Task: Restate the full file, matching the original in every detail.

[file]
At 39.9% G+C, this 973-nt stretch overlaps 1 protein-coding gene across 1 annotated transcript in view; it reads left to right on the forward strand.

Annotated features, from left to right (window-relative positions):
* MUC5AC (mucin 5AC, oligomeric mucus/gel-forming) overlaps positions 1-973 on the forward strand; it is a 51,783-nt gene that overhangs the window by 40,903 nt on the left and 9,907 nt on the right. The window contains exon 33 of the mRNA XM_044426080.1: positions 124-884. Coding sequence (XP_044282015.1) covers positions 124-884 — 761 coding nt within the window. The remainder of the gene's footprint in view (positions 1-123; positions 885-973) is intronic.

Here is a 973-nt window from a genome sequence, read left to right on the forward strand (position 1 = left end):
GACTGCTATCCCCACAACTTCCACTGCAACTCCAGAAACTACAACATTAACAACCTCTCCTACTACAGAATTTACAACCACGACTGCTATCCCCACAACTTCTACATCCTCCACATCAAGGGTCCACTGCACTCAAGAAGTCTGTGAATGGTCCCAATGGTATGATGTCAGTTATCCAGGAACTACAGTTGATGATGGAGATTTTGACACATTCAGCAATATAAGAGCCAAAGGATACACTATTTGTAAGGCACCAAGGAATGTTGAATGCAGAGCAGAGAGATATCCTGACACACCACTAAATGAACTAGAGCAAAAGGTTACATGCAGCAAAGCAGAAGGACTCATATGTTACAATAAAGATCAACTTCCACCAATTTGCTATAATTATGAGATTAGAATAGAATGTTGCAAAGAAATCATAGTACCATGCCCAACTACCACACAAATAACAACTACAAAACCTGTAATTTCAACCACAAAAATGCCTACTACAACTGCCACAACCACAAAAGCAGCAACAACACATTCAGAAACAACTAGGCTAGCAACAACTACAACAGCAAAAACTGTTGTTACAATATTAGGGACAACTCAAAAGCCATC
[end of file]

At 39.9% G+C, this 973-nt stretch overlaps 1 protein-coding gene across 1 annotated transcript in view; it reads left to right on the forward strand.

Annotated features, from left to right (window-relative positions):
* MUC5AC (mucin 5AC, oligomeric mucus/gel-forming) overlaps positions 1-973 on the forward strand; it is a 51,783-nt gene that overhangs the window by 40,903 nt on the left and 9,907 nt on the right. The window contains exon 33 of the mRNA XM_044426080.1: positions 124-884. Coding sequence (XP_044282015.1) covers positions 124-884 — 761 coding nt within the window. The remainder of the gene's footprint in view (positions 1-123; positions 885-973) is intronic.

Here is a 973-nt window from a genome sequence, read left to right on the forward strand (position 1 = left end):
GACTGCTATCCCCACAACTTCCACTGCAACTCCAGAAACTACAACATTAACAACCTCTCCTACTACAGAATTTACAACCACGACTGCTATCCCCACAACTTCTACATCCTCCACATCAAGGGTCCACTGCACTCAAGAAGTCTGTGAATGGTCCCAATGGTATGATGTCAGTTATCCAGGAACTACAGTTGATGATGGAGATTTTGACACATTCAGCAATATAAGAGCCAAAGGATACACTATTTGTAAGGCACCAAGGAATGTTGAATGCAGAGCAGAGAGATATCCTGACACACCACTAAATGAACTAGAGCAAAAGGTTACATGCAGCAAAGCAGAAGGACTCATATGTTACAATAAAGATCAACTTCCACCAATTTGCTATAATTATGAGATTAGAATAGAATGTTGCAAAGAAATCATAGTACCATGCCCAACTACCACACAAATAACAACTACAAAACCTGTAATTTCAACCACAAAAATGCCTACTACAACTGCCACAACCACAAAAGCAGCAACAACACATTCAGAAACAACTAGGCTAGCAACAACTACAACAGCAAAAACTGTTGTTACAATATTAGGGACAACTCAAAAGCCATC